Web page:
Comparison of The Therapeutic Effect of Syngeneic, Allogeneic, and
Xenogeneic Adipose Tissue-Derived Mesenchymal Stem Cells on
Abortion Rates in A Mouse Model
Rezaei Kahmini F, Moazzeni SM. Comparison of the therapeutic effect of syngeneic, allogeneic, and xenogeneic adipose tissue-derived mesenchymal stem cells on abortion rates in a mouse model. Cell J. 2019; 21(1): 92-98. doi: 10.22074/cellj.2019.5954.
Mesenchymal stem cells (MSCs), due to their immunomodulatory functions, are an ideal candidate for the treatment of immune-related diseases. Recurrent spontaneous abortion (RSA) is one of the most common complications of pregnancy which in many cases is related to the immune system disorders. Our previous study has shown that the abortion rate was decreased following the syngeneic MSCs therapy in abortion-prone mice. In this study, the therapeutic effect of syngeneic, allogeneic, and xenogeneic MSCs was compared in a mouse model of RSA.
Materials and Methods
In this experimental study, MSCs were isolated from adipose tissue (ASCs) of CBA/J and BALB/c mice and human. After characterization, ASCs were injected (IP) at day 4 of gestation to female CBA/J mice following their mating with DBA/2 male mice. In the control group, phosphate-buffered saline (PBS) was injected and CBA/J×BALB/c mating was also used as the normal pregnancy control. On day 14.5 of pregnancy, embryo resorption rate was determined.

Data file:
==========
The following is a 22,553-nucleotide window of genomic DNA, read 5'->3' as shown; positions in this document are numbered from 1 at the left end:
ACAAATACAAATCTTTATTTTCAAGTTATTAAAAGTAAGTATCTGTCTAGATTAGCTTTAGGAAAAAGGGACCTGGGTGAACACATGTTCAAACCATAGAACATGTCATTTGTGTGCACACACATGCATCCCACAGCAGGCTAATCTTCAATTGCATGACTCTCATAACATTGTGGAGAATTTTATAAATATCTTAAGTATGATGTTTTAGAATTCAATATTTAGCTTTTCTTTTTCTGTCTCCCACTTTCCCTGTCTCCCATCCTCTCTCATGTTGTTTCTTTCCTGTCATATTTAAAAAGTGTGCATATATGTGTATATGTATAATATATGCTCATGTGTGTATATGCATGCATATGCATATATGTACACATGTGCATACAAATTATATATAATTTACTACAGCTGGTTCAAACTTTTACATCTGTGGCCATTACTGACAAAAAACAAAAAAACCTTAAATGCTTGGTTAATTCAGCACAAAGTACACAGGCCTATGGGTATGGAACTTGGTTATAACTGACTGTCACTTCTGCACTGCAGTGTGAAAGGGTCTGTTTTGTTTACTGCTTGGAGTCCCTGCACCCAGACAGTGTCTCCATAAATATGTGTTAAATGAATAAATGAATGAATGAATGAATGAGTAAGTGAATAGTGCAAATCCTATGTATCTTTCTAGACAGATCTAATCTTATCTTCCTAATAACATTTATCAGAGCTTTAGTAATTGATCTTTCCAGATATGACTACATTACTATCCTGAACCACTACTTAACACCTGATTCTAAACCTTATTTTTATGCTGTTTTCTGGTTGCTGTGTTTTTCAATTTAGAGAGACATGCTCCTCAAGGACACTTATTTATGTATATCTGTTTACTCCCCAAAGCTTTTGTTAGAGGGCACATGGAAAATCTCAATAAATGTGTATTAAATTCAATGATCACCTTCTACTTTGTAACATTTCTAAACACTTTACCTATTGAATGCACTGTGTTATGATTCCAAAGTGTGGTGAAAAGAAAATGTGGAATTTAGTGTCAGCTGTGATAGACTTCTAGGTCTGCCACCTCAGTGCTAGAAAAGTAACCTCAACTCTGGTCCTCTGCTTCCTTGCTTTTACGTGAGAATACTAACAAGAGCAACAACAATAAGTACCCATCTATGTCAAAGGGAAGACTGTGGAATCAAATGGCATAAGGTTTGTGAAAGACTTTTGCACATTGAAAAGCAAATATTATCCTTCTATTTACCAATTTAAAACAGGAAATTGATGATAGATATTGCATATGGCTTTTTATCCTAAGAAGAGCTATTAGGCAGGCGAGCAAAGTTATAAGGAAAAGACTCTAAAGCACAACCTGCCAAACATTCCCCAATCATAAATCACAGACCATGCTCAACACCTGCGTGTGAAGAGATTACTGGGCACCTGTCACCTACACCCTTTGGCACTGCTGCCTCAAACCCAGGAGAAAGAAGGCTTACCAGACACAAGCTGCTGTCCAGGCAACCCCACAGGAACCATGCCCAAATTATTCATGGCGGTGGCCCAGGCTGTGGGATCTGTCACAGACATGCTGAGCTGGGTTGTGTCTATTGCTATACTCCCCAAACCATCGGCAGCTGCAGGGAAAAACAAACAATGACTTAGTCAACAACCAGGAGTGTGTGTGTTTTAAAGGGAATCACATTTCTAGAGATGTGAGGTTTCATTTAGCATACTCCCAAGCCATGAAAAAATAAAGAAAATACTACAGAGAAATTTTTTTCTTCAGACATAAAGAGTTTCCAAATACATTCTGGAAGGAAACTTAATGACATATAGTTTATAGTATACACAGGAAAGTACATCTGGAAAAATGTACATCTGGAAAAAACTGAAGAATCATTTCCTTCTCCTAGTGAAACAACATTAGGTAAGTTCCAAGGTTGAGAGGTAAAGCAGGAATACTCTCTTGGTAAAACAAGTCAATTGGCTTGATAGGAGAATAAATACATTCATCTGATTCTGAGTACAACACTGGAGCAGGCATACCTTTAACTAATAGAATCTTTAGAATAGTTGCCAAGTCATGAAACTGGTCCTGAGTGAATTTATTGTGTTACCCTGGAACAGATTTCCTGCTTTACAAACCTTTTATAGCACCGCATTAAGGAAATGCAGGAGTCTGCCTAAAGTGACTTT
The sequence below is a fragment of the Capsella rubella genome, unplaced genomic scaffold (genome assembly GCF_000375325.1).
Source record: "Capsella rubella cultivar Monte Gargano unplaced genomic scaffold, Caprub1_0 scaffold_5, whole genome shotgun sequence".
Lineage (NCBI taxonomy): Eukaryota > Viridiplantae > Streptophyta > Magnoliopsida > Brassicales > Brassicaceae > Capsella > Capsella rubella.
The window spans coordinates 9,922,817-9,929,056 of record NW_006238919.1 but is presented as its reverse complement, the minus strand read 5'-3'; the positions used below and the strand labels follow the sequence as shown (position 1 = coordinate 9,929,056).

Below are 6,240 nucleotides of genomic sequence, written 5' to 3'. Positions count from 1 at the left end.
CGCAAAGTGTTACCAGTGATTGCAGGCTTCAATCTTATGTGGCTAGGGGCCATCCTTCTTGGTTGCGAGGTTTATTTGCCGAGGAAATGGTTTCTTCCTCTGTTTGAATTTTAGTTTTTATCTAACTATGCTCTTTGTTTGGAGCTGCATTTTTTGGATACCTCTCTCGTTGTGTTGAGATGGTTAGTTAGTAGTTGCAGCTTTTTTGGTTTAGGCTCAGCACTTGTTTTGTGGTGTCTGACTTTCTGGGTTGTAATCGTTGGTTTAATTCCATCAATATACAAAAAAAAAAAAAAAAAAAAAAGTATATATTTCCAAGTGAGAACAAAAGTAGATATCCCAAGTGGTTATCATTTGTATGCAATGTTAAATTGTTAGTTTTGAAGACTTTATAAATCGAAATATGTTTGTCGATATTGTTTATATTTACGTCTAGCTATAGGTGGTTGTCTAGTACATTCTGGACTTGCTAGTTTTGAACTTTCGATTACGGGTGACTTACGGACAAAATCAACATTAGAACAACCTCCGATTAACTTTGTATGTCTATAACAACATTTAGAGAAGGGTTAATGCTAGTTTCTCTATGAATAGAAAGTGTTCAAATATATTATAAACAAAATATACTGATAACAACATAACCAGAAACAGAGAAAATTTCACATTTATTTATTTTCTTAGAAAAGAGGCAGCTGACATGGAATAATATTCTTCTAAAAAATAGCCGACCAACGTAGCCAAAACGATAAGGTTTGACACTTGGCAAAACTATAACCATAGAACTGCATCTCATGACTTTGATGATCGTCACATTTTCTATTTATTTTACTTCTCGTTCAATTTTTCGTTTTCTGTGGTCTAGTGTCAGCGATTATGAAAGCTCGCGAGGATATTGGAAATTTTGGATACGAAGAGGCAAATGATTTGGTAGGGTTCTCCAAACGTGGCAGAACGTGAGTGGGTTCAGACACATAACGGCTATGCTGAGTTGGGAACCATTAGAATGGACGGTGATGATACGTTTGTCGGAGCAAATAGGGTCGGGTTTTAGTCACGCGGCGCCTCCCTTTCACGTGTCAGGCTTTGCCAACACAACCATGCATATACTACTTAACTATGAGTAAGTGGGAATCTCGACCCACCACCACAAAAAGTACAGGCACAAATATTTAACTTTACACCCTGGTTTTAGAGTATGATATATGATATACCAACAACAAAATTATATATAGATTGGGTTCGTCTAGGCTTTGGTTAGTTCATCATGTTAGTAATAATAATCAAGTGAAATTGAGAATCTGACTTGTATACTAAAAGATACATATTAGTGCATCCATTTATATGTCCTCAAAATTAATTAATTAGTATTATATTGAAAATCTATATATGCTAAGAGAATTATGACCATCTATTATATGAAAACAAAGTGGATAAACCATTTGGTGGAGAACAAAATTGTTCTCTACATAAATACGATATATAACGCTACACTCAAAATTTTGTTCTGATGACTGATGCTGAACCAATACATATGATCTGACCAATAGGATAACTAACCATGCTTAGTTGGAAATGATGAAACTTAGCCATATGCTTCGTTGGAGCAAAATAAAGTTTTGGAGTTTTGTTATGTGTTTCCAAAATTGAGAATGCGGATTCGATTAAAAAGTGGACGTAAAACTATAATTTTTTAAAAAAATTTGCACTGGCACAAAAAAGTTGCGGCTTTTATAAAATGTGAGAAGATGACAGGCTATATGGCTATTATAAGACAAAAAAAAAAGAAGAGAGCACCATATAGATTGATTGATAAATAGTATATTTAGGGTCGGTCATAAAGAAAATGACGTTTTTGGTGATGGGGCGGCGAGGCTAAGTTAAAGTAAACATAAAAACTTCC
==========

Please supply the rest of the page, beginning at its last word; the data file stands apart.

The abortion rate significantly decreased following the ASCs therapy from syngeneic (6.31%), allogeneic (6.54%), and xenogeneic group (12.36%) compared to ASCs non-treated group (34.4%). There was no statistical difference between ASCs treated groups, however syngeneic and allogeneic ASCs reduced the abortion rate more efficiently than xenogeneic ASC.
The abortion rate was significantly decreased following the intraperitoneal administration of ASCs from various donated sources in abortion-prone mice. These results indicated that the immunogenicity of allogeneic and xenogeneic ASCs is not a contradictory problem for their therapeutic effects on RSA.